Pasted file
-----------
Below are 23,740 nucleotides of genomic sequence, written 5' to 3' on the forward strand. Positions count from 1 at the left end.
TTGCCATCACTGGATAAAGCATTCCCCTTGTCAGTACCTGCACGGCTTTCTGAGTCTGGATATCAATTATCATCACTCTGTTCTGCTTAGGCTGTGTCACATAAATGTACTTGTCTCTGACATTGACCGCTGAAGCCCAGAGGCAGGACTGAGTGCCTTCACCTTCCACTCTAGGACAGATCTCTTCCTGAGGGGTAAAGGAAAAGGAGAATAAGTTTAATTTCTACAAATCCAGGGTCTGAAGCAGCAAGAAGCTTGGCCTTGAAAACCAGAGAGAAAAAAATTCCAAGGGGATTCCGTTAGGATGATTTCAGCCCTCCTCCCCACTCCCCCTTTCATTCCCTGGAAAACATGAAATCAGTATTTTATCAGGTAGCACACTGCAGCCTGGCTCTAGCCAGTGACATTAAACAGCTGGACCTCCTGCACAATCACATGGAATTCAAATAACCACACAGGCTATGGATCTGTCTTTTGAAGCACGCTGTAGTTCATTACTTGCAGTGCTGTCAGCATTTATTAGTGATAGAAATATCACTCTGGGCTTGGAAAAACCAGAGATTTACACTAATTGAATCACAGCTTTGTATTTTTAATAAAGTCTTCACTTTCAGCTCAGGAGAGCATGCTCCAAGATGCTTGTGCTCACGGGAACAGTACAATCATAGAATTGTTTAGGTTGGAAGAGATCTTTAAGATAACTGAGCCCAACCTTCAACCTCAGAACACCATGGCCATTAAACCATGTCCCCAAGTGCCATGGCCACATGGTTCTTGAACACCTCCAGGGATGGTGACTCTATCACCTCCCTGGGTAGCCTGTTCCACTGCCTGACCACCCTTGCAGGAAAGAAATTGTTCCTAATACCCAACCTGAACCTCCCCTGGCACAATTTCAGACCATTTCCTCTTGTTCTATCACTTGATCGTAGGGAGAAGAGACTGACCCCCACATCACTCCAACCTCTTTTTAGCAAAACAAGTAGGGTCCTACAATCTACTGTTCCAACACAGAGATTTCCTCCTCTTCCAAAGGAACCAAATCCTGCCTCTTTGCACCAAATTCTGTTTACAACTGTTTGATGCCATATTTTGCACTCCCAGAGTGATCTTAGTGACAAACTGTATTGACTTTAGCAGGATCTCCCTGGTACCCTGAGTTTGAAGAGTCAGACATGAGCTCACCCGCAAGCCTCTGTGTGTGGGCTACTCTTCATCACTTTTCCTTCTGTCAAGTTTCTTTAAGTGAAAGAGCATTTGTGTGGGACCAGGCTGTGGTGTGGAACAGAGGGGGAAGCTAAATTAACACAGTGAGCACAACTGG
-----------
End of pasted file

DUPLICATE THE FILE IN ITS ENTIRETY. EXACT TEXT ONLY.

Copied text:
Below are 23,740 nucleotides of genomic sequence, written 5' to 3' on the forward strand. Positions count from 1 at the left end.
TTGCCATCACTGGATAAAGCATTCCCCTTGTCAGTACCTGCACGGCTTTCTGAGTCTGGATATCAATTATCATCACTCTGTTCTGCTTAGGCTGTGTCACATAAATGTACTTGTCTCTGACATTGACCGCTGAAGCCCAGAGGCAGGACTGAGTGCCTTCACCTTCCACTCTAGGACAGATCTCTTCCTGAGGGGTAAAGGAAAAGGAGAATAAGTTTAATTTCTACAAATCCAGGGTCTGAAGCAGCAAGAAGCTTGGCCTTGAAAACCAGAGAGAAAAAAATTCCAAGGGGATTCCGTTAGGATGATTTCAGCCCTCCTCCCCACTCCCCCTTTCATTCCCTGGAAAACATGAAATCAGTATTTTATCAGGTAGCACACTGCAGCCTGGCTCTAGCCAGTGACATTAAACAGCTGGACCTCCTGCACAATCACATGGAATTCAAATAACCACACAGGCTATGGATCTGTCTTTTGAAGCACGCTGTAGTTCATTACTTGCAGTGCTGTCAGCATTTATTAGTGATAGAAATATCACTCTGGGCTTGGAAAAACCAGAGATTTACACTAATTGAATCACAGCTTTGTATTTTTAATAAAGTCTTCACTTTCAGCTCAGGAGAGCATGCTCCAAGATGCTTGTGCTCACGGGAACAGTACAATCATAGAATTGTTTAGGTTGGAAGAGATCTTTAAGATAACTGAGCCCAACCTTCAACCTCAGAACACCATGGCCATTAAACCATGTCCCCAAGTGCCATGGCCACATGGTTCTTGAACACCTCCAGGGATGGTGACTCTATCACCTCCCTGGGTAGCCTGTTCCACTGCCTGACCACCCTTGCAGGAAAGAAATTGTTCCTAATACCCAACCTGAACCTCCCCTGGCACAATTTCAGACCATTTCCTCTTGTTCTATCACTTGATCGTAGGGAGAAGAGACTGACCCCCACATCACTCCAACCTCTTTTTAGCAAAACAAGTAGGGTCCTACAATCTACTGTTCCAACACAGAGATTTCCTCCTCTTCCAAAGGAACCAAATCCTGCCTCTTTGCACCAAATTCTGTTTACAACTGTTTGATGCCATATTTTGCACTCCCAGAGTGATCTTAGTGACAAACTGTATTGACTTTAGCAGGATCTCCCTGGTACCCTGAGTTTGAAGAGTCAGACATGAGCTCACCCGCAAGCCTCTGTGTGTGGGCTACTCTTCATCACTTTTCCTTCTGTCAAGTTTCTTTAAGTGAAAGAGCATTTGTGTGGGACCAGGCTGTGGTGTGGAACAGAGGGGGAAGCTAAATTAACACAGTGAGCACAACTGG